“We’re finally implementing the African Continental Free Trade Area,” he said, following claims that the US did not support the initiative for a regional free-trade zone.
The MOU was signed on Wednesday by Wamkele Mene, Secretary-General of AfCFTA, and US Trade Representative, Katherine Tai.
“We signed this MOU to create a platform for a regular dialogue with the AfCFTA Secretariat and other stakeholders to address matters of mutual interest about the negotiation and implementation of the AfCFTA,” Tai said following the signing.
In another landmark announcement on Day 2, the US government’s foreign aid agency, the Millennium Challenge Corporation, signed its first regional transport contract with the governments of Benin and Niger for a $500m investment in new roads and shipping routes from Benin’s main Port of Cotonou.
The US International Development Finance Corporation also announced an investment of nearly $370m in new projects.
“$100 million to increase the reliable clean energy for millions of people in Sub-Saharan Africa; $20 million to provide financing for fertilizer to help smallholder farmers, particularly women farmers, increase the yields of their crops; $10 million to support small- and medium-sized — small- and medium-sized enterprises that help bring clean drinking water to communities all across the continent,” Biden said.
Biden also rolled out a new Digital Transformation initiative with Africa, that will invest $350m to facilitate more than almost half a billion dollars in financing to strengthen internet access and skills across the continent.
That includes partnerships between Microsoft and Viasat to bring broadband to 5 million Africans, as well as training programs for African entrepreneurs, with a focus on women, to code and build skills that need to start their own businesses, and to secure top jobs with tech firms, Biden said.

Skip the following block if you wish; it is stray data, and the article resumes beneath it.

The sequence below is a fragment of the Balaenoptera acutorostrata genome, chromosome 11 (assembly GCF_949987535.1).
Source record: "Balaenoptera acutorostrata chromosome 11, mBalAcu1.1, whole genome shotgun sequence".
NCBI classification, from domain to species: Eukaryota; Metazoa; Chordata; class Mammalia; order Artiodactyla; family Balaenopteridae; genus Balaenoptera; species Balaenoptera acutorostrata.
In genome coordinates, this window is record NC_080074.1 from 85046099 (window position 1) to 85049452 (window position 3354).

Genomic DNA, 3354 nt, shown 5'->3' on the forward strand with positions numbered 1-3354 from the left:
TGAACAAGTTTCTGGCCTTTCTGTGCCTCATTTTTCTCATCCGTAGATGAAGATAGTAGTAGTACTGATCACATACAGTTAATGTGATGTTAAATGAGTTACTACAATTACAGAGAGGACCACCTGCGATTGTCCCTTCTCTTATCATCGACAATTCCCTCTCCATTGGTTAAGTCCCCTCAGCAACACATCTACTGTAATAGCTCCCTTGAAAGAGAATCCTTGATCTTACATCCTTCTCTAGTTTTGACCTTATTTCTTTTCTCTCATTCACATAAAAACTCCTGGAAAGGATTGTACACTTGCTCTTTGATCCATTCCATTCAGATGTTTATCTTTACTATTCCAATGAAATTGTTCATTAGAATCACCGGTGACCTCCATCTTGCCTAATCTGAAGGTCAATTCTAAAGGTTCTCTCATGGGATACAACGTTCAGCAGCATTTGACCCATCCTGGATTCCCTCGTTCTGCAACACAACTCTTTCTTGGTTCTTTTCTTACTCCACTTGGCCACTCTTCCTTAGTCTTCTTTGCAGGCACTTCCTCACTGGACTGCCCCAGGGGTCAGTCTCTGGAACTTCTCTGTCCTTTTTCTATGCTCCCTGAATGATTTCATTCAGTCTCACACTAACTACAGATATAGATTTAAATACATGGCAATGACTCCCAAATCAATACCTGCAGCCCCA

“And this will include partnerships between Africa, American comp- — African and American companies to provide cybersecurity services to make sure Africa’s digital environment is reliable and secure.,” he added.
Top deals from the Prosper Africa Deal Room on Day 2
Kobold Metals and the Zambian Government – Zambian President Hakainde Hichilema appeared at the US-Africa Business Forum deal room to celebrate the announcement that Kobold Metals, a startup backed by Bill Gates’ Breakthrough Energy Ventures, will invest $150m to explore Zambian copper mines using AI. The deal has the potential to provide enough copper for more than 100 million electric vehicle batteries in a bid to cater to the global EV boom, a press statement said.
ABD Group and Acrow Bridge – The government of Angola is partnering with two American companies, ABD Group and Acrow Bridge, to build 186 steel bridges covering every territory in Angola. The first phase of the $371m project will start in early 2023.
Cisco Systems and Cybastion, a diaspora-owned small business, jointly announced $800m in new contracts to protect African countries from cyber threats.
Visa is committing more than $1bn into Africa over the next five years to expand its operations on the continent, including providing mobile payment services for more micro-, small-, and medium-sized businesses across.
General Electric and Standard Bank will also provide $80m to improve healthcare services across the continent and provide access to cutting-edge healthcare equipment.